republic with the dictatorship of the market, that is to say of the
banks. At last Thursday’s demo here in Montpellier I saw a little boy
carrying a sign that read La Bourse ou la Vie (‘Your Purse or Your
Life’) with a play on the word Bourse (‘Purse’) which also means ‘The
Stock Exchange.’ (He told me his father helped him).

Politics Rears its Ugly Head

Rather than gloating over his apparent victory, Sarkozy has for once
remained low key. With a view toward the 2012 election, the
paternalistic President is now hinting he might make a few unilateral
changes in the pension law (which cruelly punishes women, who
typically are out of the labor force for several years of
child-bearing and might not be eligible to retire until 70.)

Meanwhile, with the angry French masses forced to wait until the 2012
election to dethrone their hated President, the Socialist Party seems
to be emerging as the other ‘winner’ in this crisis. Sarkozy’s
potential Socialist presidential rivals, Ségolène Royale and Martine
Aubry, have recently promised to abrogate the pension cuts if elected
in 2012 — forgetting that they had previously accepted the cuts as
inevitable (with minor modifications). The other Socialist
presidential contender, Dominique Strauss-Kahn, has made no such
promise. In 2007 on Sarkozy’s recommendation he was named President of
the IMF responsible for imposing these and similar austerity cuts on
the European level.

Thus the official Left plays party politics, using the strikers and
demonstrators as pawns on the electoral checkerboard. The millions of
angry workers and youth in the streets were not thinking about 2012
when they told the ‘Little Prick’ to ‘Fuck Off.’ On Sept. 23, at the
height of the movement in Paris, there was talk of coming back the
next day, surrounding the National Assembly and bringing down the
government. Didn’t strikers topple Juppé’s government in 1995 and
Villepin’s in 2006? Didn’t their great-great-great grandmothers march
with their kitchen-knives to the Palace at Versailles in 1789 and drag
the King and Queen back to Paris? However, the CGT vetoed this move on
the grounds that it would be too ‘political’ (!) Militants were
advised to lobby their representatives back in their constituencies
(although they were all in Paris, the Assembly being in session). I
guess there’s ‘politics’ and politics.

Whom Do Union Leaders Represent?

Thus, the union leaders have once again, as in 2003 and 2007, managed
to snatch defeat from the jaws of victory by tactics designed to
disperse and dissipate, rather than unite the energies of three
million militant working people and students backed by the huge
majority of the population. How do they get away with these repeated
sell-outs? If one were paranoid, one might even imagine the union
leaders who imposed these defeatist tactics on the mass movement were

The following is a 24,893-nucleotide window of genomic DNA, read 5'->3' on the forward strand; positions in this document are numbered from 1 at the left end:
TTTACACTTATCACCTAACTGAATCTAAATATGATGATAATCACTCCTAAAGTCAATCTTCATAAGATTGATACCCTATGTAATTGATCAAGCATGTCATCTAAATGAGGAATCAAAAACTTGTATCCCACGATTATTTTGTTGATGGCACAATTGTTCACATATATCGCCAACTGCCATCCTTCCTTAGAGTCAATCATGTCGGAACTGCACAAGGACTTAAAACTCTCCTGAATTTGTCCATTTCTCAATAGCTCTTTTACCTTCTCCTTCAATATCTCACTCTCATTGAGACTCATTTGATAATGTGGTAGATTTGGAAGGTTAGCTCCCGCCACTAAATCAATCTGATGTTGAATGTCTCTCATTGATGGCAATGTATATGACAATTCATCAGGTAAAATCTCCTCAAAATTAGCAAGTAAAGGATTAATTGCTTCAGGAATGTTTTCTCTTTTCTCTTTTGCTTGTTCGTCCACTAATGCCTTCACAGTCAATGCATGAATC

actually ‘in the pay of the government!’

Technically speaking they are. In France full-time officers and staff
of the various union federations (Communist, Socialist, Christian
etc.) are entitled to government-funded salaries as well as
professional expenses and something like civil servant status. French
‘pork-choppers’ are paid on the basis, not of their actual dues-paying
union memberships (which on the average are down to U.S. levels), but
of the number of votes their union gets in work-place elections. Union
reps may thus be seen as functionaries serving as transmission-belts
between groups of employees and government or management.

In case of conflict, these union bureaucrats represent their
federations on the intersyndical (inter-union committee) where,
through various compromises between more or less militant unions, they
come to agreement on both the objectives and the tactics of national
(or for that matter local) actions. It is this highly bureaucratized
intersyndical that has called this series of one-day national strikes
cum mass demonstrations, whose official goal was not the actual
withdrawal of Sarkozy’s reforms (which is what the strikers want) but
an official role for the union leaders in negotiating the cuts
(accepted in as inevitable).

It costs the intersyndical nothing to call a symbolic one-day strike
to pressure for inclusion. On the other hand, unlike unions in the
U.S. and U.K., French unions don’t have strike funds, so employees who
participate in these symbolic one-day national work-stoppages lose a
much-needed day’s pay – which is why the mobilizations are more
popular when called on a Saturday.

The problem for the union bureaucrats is to keep the pressure on while
keeping it from getting out of hand. So strikes are limited to one day
and widely spaced. Moreover, these mass mobilizations are organized in
such a way as to maintain the division between public and private
sector workers, between members of the various union federations,
between different trades and professions, between different regions
and between workers and students. They take the form of long parades
led by blaring sound systems, with the demonstrators herded into
successive separate ranks by category. Nobody gets to see the other
groups or measure the strength of the whole demonstration, and when
these marches reach their destination, they are dispersed before
people can get together to discuss the day, exchange information —